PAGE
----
Who Are You Calling “Soft?”
As an HR practitioner, you are a specialist in the area of people. It’s your job to understand how to interact effectively with managers, employees, board members, customers, vendors, and all the other stakeholders who play a role in the success of your organization. That means that competencies in the so-called soft skills are a big part of the capabilities you bring to your work every day.
But soft skills aren’t just for HR. Every manager or supervisor who makes his/her living overseeing and coordinating the efforts of others needs to understand and effectively wield soft skills on the job.
What Makes a Skill Soft or Hard?
What are soft skills? They are the capabilities that you use to interact constructively with those around – at work and in your private life. Communication skills, the ability to network with others, leadership, teamwork, emotional maturity, patience, and many other abilities fall under the heading of soft skills.
In contrast, hard skills are those that are much easier to quantify: they are the technical knowledge and abilities you need to do your job. Understanding of math or statistics, proficiency at using plumbing tools, computer programming capabilities, knowledge of HR-related laws and procedures, the ability to perform surgery – these are examples of hard skills.
It’s easy to see the role that hard skills play in accomplishing the work we do, but soft skills are just as important. Much research into both types of skills has been done, and a recent inquiry into the competencies that IT professionals need underscores the value of soft skills. From that source and other research, here are a few of the most effective soft skills that can help empower HR professionals and organizational managers.
1. Unless you sit in a room by yourself all day, the ability to communicate with those around you is an important facet of your work. Even if you do work alone and remotely, chances are you have to interact with someone, whether by phone or computer, so you still need good capabilities in this area. Cultivate the ability to talk with anyone at any organizational level and you’ll be well on your way to greater career success. If your company can’t help you with training in communication, you’ll find resources for improving your skills here.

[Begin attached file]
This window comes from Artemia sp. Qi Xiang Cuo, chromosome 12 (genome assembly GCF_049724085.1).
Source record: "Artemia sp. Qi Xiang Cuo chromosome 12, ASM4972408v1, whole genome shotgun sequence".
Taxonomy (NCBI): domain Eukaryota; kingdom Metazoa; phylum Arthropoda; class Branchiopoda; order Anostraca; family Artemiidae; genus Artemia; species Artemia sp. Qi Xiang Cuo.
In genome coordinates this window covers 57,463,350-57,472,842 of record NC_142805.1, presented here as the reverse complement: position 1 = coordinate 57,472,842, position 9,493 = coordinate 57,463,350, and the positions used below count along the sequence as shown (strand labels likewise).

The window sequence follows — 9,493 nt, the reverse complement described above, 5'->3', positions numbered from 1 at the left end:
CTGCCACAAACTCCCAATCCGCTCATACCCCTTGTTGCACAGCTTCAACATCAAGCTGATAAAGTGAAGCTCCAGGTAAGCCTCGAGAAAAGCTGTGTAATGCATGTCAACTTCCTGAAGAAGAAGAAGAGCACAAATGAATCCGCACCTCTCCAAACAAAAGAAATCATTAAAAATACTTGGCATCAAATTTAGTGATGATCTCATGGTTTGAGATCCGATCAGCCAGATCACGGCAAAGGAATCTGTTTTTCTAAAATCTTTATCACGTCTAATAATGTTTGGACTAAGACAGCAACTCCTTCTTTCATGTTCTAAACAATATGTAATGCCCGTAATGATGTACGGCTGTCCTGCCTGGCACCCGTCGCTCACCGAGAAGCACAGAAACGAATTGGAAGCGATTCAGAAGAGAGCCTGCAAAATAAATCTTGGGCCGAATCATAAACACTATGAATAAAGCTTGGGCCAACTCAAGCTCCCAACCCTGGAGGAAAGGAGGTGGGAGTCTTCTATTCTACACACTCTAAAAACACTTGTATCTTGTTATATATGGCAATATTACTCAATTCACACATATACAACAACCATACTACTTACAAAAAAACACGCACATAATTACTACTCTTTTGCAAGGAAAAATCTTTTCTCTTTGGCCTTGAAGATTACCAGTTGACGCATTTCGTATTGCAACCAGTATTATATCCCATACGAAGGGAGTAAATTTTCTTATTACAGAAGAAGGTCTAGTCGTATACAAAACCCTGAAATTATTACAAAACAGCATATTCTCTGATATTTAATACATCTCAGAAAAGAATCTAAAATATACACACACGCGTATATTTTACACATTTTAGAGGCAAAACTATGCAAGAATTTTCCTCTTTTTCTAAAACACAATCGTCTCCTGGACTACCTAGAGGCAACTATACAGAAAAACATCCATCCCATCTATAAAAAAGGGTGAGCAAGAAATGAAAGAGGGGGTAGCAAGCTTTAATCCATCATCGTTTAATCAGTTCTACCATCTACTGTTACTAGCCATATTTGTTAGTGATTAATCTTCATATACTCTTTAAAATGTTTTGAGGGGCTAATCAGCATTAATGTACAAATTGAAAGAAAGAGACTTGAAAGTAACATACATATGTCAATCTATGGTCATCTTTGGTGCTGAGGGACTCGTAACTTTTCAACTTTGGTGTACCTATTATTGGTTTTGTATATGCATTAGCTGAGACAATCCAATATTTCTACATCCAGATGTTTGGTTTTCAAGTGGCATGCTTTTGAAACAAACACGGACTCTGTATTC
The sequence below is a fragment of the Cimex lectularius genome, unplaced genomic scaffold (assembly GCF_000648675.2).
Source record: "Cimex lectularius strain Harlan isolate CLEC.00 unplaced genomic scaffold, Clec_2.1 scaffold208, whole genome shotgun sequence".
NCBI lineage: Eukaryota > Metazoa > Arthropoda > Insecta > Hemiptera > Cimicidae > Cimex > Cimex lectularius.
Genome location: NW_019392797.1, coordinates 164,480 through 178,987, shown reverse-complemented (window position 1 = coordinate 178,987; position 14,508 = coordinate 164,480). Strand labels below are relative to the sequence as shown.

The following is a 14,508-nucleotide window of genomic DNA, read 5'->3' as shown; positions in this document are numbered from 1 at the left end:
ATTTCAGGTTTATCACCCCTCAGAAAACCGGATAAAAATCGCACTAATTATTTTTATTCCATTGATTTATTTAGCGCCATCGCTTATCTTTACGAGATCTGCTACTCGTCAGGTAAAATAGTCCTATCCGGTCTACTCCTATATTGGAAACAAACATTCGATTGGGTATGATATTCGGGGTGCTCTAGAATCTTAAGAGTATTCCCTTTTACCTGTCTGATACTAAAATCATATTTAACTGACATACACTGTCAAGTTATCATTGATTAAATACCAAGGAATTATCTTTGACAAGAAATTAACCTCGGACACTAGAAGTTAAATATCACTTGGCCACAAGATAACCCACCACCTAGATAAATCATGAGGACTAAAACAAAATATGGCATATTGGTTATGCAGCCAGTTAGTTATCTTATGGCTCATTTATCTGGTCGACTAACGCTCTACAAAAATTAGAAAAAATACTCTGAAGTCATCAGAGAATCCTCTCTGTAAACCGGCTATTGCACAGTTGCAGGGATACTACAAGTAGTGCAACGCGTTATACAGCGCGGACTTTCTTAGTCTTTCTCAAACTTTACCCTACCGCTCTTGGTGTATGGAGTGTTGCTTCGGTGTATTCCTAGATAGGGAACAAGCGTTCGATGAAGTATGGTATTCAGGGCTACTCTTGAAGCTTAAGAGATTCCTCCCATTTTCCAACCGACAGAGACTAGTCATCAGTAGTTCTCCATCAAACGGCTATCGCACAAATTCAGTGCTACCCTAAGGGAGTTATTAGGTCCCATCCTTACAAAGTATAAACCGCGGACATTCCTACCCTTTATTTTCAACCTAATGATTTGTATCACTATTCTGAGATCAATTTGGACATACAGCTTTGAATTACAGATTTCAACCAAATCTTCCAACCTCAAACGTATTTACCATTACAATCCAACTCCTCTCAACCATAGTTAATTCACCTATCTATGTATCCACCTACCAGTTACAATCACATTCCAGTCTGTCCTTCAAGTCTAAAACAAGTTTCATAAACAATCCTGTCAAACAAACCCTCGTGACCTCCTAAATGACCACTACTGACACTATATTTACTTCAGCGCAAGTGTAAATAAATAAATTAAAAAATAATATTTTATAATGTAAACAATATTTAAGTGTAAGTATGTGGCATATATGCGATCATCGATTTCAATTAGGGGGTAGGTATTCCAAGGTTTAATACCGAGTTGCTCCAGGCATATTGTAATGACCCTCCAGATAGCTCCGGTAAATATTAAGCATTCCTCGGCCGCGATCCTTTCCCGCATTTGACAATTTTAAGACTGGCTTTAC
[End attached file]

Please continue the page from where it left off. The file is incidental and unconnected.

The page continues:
2. The ability to influence others is a very valuable capability in any job. If you are an HR professional, can you even count the times that you’ve been called on to shape the behavior of others? Maybe it was as simple as conducting an effective orientation program … or as complex as helping to handle an employee in crisis. If you are a supervisor or manager, you spend your days exerting influence over others – assigning work, fine-tuning your team’s performance, or seeking new resources for your department. Dale Carnegie wrote the definitive book on the topic, and you’ll find tips from How to Win Friends and Influence People here.
3. As our workplaces become more complex and the work we do relies on the efforts of others along with our own, team-building skills take on more visible roles for HR practitioners and company managers. In a sense, an organization’s workforce is one big (or small) team. Within that group, teams of executives provide company leadership; teams of production workers build products; teams of marketers develop sales messages and processes; HR professionals make decisions about hiring and other activities; and the list goes on. And thanks to technology, many of the teams in today’s organizations work virtually – requiring even greater team-building skills from managers. You’ll find free resources on building effective teams here.
4. Selling skills are just for sales people you think? Not so! If you never sell a single product in your life, you still need selling skills. How did you get the job you have? You had to sell your employer on your ability to perform. How do you get funding to develop a new product? How do you explain to managers that HR can help them achieve business goals? How did you convince your spouse that you were “the one?” Fact is, most all of us sell something every day. Click here to learn about sales terminology, selling techniques, and more.
5. If you’ve experienced the melodrama that can occur in some workplaces (and who hasn’t at one time or another?), you know that emotional intelligence is a valuable on-the-job skill. One definition calls it the ability to know, understand, and manage not just your own emotions, but those of individuals and groups around you. Talk about a daunting task! But you know how empowering emotional intelligence is – just think of the last time you used mental discipline to psych yourself out of a bad mood. Or the times you have used a positive comment to help a colleague feel better or to motivate a team member to work harder. Follow this link to find out more about emotional intelligence and how you can pump yours up.